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For the Birds: Molting adds another layer of confusion when IDing birds, by Chris Bosak

Towhee molt

Elena Heiden

This eastern towhee in molt plumage was photographed last week in Winchester.

I have written several times about the difficulties of bird identification in the fall. I have noted that males often lose their breeding plumage and look much more dull in the fall. The other day I spotted a male scarlet tanager in an apple tree. It looked nothing like the spectacular red-and-black bird that it looked like in the spring. Rather, it was a dirty yellow overall, but the dark wings gave it away as a tanager.

I have noted that first-year birds are heading south for the first time and haven’t reached adult plumage yet. Also, female birds, which often do not resemble males, are not quite as secretive as they are in the spring and are seen more often this time of year. What I failed to mention, however, is that late summer and early fall is also when many birds are going through a molting process. This only adds to the confusion of the challenging fall migration.

I was reminded of this when a photo came through from Elena of Winchester showing a very oddly plumaged bird. The rusty, or rufous, feathers on its side gave the bird away as an eastern towhee, but otherwise the bird looked nothing like the male or female eastern towhees you would see in a field guide. The markings and colors were totally off on this bird, which is possibly a first-year bird going through its first molt.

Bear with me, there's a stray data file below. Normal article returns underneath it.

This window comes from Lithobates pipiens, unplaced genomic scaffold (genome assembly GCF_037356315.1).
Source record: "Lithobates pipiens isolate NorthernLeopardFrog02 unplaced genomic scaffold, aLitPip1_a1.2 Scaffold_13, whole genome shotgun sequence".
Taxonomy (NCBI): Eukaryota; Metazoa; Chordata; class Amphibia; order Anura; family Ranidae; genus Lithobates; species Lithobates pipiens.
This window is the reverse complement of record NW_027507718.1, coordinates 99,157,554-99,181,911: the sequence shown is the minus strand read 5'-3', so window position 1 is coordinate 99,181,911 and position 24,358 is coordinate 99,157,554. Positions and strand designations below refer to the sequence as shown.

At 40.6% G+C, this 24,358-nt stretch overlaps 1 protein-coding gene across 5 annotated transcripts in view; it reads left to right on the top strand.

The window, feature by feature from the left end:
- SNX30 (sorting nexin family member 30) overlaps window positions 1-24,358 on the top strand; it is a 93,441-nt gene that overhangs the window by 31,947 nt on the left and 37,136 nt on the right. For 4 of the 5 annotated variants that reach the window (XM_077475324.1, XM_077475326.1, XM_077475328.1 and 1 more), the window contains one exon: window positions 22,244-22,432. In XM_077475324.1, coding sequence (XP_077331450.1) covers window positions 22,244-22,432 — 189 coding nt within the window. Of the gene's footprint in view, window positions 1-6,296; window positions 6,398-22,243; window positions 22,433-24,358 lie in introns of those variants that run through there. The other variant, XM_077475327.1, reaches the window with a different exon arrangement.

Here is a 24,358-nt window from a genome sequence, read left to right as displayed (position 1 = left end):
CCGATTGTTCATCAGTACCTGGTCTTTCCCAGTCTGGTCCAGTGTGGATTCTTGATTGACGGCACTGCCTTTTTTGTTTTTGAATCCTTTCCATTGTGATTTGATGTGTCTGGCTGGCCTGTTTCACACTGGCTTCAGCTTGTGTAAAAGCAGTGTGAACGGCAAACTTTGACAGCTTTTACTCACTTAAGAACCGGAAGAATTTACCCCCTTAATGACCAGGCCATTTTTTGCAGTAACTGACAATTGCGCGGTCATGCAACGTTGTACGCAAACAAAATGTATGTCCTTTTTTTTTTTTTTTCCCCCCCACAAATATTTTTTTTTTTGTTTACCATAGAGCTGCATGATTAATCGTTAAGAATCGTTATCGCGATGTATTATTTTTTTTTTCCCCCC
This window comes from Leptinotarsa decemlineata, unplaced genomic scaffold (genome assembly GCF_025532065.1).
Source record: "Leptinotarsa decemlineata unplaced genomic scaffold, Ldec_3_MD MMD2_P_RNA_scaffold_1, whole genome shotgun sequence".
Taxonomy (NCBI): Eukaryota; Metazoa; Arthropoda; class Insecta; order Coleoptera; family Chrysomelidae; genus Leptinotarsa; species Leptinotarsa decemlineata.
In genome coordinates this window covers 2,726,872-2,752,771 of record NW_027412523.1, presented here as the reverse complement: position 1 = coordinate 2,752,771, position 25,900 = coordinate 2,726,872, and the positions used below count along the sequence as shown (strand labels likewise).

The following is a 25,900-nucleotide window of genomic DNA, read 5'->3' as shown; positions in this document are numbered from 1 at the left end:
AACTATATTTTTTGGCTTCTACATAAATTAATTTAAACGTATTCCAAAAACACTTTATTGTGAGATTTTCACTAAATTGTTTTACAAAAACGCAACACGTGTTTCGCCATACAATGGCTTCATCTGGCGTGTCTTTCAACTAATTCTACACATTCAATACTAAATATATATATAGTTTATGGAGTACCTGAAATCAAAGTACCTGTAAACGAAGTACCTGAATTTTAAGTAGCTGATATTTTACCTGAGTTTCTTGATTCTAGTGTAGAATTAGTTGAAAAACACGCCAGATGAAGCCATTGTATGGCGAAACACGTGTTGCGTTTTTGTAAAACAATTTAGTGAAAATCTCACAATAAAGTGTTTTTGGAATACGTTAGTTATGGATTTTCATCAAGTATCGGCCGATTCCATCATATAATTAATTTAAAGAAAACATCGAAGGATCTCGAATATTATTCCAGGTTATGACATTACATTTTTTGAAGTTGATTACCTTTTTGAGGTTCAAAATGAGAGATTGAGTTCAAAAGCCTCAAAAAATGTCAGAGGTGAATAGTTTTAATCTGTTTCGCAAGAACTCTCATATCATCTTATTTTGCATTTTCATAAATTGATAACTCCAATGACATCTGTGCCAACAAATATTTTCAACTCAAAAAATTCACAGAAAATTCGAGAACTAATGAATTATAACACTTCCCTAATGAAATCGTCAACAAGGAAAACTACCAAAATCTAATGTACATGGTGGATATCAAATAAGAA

No field guide — book or digital form — could possibly picture every bird in every possible plumage. Birds may look different day to day or week to week during the molt. Sometimes you have to rely on other sources and your instincts to get an ID.

When I think of birds molting, I tend to think of two things. Have you ever seen a cardinal with a bald black head? That bird is likely going through a molt and will look more cardinal-like shortly. Perhaps the most extreme example of molting in New England is the male wood duck. In breeding plumage the male wood duck is arguably the most spectacularly plumaged bird in our region. The colors and patterns are eye-popping and it is hard to imagine a more beautiful bird. Male wood ducks, however, drop all those beautiful feathers during the molt and are rendered flightless. During that time they are unspectacularly colored in dull browns and grays. Soon enough, however, the colorful plumage comes back and they are proudly strolling around New England’s ponds again.

So yes, the fall migration is tricky with its first-year birds, non-breeding plumaged males, and molting birds, but don’t let that stop you from enjoying as many bird walks as possible this time of year. Take advantage of the beautiful New England fall weather and get in as many bird walks as you can before winter sets in. (Not that you have to stop taking bird walks in the winter.) If you come across a bird you can’t identify, try to grab a photo of it and send it to me. Or write to me with the description and I will do my best to try to pinpoint the species. If we still can’t figure it out, that’s OK too. You got out there and enjoyed the outdoors and we both exercised our brains a little.

For the Birds runs Mondays in The Sentinel. Chris Bosak may be reached at or through his website

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